1979
DOI: 10.1001/archderm.115.9.1100
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Cutaneous manifestations of tumoral calcinosis

Abstract: We have followed up a large family in which seven members have tumoral calcinosis. One girl had the skin lesions of localized calcinosis cutis apart from the typical subcutaneous deposits of calcium. Like most persons with tumoral calcinosis, our patient had normal serum calcium concentrations; however, the serum phosphorus levels were greatly elevated. The familial occurrence and elevated serum phosphorus levels suggest the possibility of some as yet undefined, heritable metabolic defect as the underlying cau… Show more

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Cited by 13 publications
(19 citation statements)
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“…[12][13][14] Idiopathic calcification occurs in the absence of identifiable local or systemic factors, and includes idiopathic calcified nodules of the scrotum and tumoral calcinosis. 1,15 The patient presented in case 1 had secondary hyperparathyroidism with hypercalcemia at baseline, but did not develop platelike calcifications until after receiving IV calcium infusions and developed lesions only within areas of prior actinic elastic tissue damage. She therefore not only demonstrates features of both metastatic (secondary hyperparathyroidism, hypercalcemia, calcium infusions) and dystrophic (lesions occurring exclusively in areas of sun-damaged skin) calcification, but also illustrates how cutaneous calcification may be preferentially distributed in areas of underlying tissue damage (ie, locus minoris resistentiae).…”
Section: Discussionmentioning
confidence: 99%
“…[12][13][14] Idiopathic calcification occurs in the absence of identifiable local or systemic factors, and includes idiopathic calcified nodules of the scrotum and tumoral calcinosis. 1,15 The patient presented in case 1 had secondary hyperparathyroidism with hypercalcemia at baseline, but did not develop platelike calcifications until after receiving IV calcium infusions and developed lesions only within areas of prior actinic elastic tissue damage. She therefore not only demonstrates features of both metastatic (secondary hyperparathyroidism, hypercalcemia, calcium infusions) and dystrophic (lesions occurring exclusively in areas of sun-damaged skin) calcification, but also illustrates how cutaneous calcification may be preferentially distributed in areas of underlying tissue damage (ie, locus minoris resistentiae).…”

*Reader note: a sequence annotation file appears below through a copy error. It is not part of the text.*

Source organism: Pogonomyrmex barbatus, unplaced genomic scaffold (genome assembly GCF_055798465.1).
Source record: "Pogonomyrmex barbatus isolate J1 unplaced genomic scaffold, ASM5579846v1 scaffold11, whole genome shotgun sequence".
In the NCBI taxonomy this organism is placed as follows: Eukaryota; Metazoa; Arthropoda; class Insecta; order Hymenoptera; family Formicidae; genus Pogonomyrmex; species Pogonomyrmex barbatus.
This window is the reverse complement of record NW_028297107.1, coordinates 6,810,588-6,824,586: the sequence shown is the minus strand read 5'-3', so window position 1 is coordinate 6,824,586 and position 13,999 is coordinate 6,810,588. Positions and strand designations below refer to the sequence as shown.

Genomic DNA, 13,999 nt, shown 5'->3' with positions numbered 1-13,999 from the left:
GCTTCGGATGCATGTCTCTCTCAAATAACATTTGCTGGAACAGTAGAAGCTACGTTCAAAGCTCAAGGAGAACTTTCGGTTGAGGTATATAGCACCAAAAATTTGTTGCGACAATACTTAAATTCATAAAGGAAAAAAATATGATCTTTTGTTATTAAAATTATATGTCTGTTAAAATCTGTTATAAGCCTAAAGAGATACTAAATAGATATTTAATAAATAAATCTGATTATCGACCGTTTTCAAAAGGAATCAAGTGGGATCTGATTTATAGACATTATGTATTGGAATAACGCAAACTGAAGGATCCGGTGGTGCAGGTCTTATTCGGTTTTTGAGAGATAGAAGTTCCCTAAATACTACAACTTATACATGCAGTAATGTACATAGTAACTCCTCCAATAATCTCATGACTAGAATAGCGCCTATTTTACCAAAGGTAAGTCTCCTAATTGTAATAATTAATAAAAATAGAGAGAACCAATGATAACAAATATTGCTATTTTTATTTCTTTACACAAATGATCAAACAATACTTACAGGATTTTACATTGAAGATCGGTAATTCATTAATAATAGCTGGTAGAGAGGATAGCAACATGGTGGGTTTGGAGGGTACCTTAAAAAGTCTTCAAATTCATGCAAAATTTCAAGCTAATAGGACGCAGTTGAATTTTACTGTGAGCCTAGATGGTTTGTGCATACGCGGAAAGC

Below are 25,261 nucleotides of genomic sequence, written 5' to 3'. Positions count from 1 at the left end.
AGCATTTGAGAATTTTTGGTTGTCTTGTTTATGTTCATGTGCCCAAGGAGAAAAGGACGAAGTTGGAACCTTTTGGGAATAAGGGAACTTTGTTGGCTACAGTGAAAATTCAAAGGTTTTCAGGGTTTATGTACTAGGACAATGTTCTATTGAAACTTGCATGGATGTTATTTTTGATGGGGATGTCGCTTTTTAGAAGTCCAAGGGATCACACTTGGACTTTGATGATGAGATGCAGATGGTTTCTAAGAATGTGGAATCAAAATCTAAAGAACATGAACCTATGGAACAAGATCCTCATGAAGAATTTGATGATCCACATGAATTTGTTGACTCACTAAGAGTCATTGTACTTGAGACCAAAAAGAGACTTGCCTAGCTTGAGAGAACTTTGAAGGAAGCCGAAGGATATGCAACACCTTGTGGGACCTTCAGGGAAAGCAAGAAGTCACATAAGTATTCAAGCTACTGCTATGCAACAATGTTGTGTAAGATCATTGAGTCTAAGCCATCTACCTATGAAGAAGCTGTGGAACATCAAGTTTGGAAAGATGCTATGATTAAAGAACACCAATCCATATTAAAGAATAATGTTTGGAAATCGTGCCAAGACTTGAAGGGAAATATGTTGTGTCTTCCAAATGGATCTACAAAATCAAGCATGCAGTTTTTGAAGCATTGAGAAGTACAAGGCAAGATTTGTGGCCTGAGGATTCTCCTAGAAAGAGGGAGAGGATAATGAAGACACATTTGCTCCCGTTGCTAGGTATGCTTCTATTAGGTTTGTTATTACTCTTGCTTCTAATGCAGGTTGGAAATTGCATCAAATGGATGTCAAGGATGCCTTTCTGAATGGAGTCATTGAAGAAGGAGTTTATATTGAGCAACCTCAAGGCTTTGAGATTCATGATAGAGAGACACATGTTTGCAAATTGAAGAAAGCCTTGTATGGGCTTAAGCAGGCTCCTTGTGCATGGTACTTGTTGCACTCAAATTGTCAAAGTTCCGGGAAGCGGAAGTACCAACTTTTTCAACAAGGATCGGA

Section: Discussionmentioning
confidence: 99%
“…It occurs without calcium and phosphorus metabolic abnormalities and may be localized or generalized [16, 17]. Tumoral calcification is a rare familial disorder found in patients with an elevated serum phosphorus level but normal calcium level, usually presenting as large subcutaneous calcium deposits near joints and pressure areas [18]. Metastatic calcification is associated with an elevated serum calcium or phosphorus level, as seen in hyperparathyroidism and chronic renal failure [19], and most commonly affects the media of arteria and visceral organs.…”
Section: Discussionmentioning
confidence: 99%
“…TC is a distinct condition (1,9) characterized by deposition of large calcified masses in the soft tissues around the large joints of the body, predominantly the hips, elbows, shoulders and ankles, without limitation of their motion (3,8). These asymptomatic, palpable, and visible tumors (2,9,10) tend to ulcerate through the overlying skin, draining a creamy or paste-like chalky fluid with a high content of calcium (1)(2)(3)(4)7).…”
Section: Discussionmentioning
confidence: 99%
“…The discharge of softened material from calcified masses through sinuses in the overlying skin is one of the characteristic features of tumoral calcinosis (TC) (1)(2)(3)(4)(5)(6). Among the large number of cases published during the last ten decades on the various forms of soft tissue calcification (7,8), TC is considered a rare disorder with a still poorly understood etiology (1,2,4,9,10). As some authors have affirmed (3), most dermatologists are probably unaware of this condition; hence the interest we found in describing the following unusual case.…”
Section: Introductionmentioning
confidence: 99%